We’re in 2021 and things have changed and how. The best of the best.

A back 4 with promise but no guarantees

Double digits in assists is the new normal for one of the most complete footballers in Joshua Kimmich, but it is likely he will have to deputize as Germany’s right-back as they begin their European campaign next week. A certain Phillip Lahm was tasked with reverting back to his natural role after becoming the world’s standout No.6 in the 2014 World Cup. If Kimmich and Lahm’s weren’t eerily similar anyway, this may just add to that theme.

Just to round this off, alternatives in the creative department won’t make the Germans miss Kimmich as much, considering it is crucial to address the defensive shortcomings if Die Mannschaft plan to advance to the next round.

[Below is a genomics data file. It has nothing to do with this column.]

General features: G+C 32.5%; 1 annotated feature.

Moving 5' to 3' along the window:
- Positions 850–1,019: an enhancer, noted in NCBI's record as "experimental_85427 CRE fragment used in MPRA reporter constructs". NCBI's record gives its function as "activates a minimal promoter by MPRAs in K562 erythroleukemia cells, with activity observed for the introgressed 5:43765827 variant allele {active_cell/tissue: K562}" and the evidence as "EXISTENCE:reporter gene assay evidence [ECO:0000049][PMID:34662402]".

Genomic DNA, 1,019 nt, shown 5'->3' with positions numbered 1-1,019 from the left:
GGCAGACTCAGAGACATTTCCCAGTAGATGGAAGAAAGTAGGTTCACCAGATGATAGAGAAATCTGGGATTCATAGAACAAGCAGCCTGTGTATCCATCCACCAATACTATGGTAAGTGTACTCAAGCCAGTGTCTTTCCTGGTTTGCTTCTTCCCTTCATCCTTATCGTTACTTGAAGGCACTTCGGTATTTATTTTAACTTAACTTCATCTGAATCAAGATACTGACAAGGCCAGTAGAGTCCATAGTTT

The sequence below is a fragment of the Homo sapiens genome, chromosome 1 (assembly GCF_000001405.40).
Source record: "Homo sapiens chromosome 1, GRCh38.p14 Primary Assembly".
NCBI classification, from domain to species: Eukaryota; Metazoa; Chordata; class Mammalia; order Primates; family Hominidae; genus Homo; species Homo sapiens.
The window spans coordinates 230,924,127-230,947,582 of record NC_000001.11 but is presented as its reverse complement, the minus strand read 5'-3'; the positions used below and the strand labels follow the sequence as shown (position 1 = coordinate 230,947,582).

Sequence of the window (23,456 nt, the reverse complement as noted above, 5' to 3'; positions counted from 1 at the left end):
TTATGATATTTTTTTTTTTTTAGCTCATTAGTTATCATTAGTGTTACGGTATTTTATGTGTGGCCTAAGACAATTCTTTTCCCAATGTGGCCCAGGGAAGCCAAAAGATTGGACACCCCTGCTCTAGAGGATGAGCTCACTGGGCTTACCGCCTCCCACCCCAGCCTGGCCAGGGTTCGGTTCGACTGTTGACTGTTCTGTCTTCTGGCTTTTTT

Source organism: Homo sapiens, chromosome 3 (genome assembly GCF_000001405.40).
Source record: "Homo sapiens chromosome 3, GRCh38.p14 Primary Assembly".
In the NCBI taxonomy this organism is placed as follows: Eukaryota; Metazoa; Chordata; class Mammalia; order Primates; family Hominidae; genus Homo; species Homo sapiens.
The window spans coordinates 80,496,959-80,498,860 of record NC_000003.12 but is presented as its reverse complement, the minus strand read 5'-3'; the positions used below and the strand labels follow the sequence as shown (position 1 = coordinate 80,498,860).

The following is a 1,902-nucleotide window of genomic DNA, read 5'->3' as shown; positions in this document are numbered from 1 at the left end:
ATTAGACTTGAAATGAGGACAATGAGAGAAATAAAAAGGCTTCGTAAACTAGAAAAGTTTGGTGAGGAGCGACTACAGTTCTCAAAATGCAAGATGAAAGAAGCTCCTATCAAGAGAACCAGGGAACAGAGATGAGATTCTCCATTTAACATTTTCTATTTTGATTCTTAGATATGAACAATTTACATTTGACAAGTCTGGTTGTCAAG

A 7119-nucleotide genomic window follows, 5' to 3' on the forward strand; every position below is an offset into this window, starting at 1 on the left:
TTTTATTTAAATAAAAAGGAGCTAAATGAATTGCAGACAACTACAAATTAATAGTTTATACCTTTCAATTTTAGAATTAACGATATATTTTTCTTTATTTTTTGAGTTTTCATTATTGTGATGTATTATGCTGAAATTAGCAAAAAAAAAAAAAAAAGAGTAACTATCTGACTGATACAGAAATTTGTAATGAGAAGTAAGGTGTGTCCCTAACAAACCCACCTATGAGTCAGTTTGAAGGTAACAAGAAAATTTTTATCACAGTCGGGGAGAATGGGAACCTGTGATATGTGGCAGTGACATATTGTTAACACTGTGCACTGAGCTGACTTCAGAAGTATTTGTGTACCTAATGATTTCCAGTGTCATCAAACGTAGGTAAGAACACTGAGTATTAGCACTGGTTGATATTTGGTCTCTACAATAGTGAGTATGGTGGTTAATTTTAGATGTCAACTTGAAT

Mats Hummels’ homecoming means that he, alongside newly crowned Champions League winner Antonio Rudiger will form the base of the German backline.

Hummels brings a calm head and the experience of being the core of German excellence in 2014 while Rudiger’s resurgence and ability to go toe-to-toe with anyone (including a certain Luis Suarez) makes him a headache to deal with.

The pair are excellent on the ball, can cover enough ground to keep up with anyone that plans to run in behind and most importantly, thrive under a variety of tactical setups.

The new defensive partnership looks hopeful, at least on paper, but anything would have been an upgrade over Leeds’ underwhelming Robin Koch as well as an unconvincing Niklas Sule since his return from injury; coincidentally, the same pair that leaked 6 against Spain.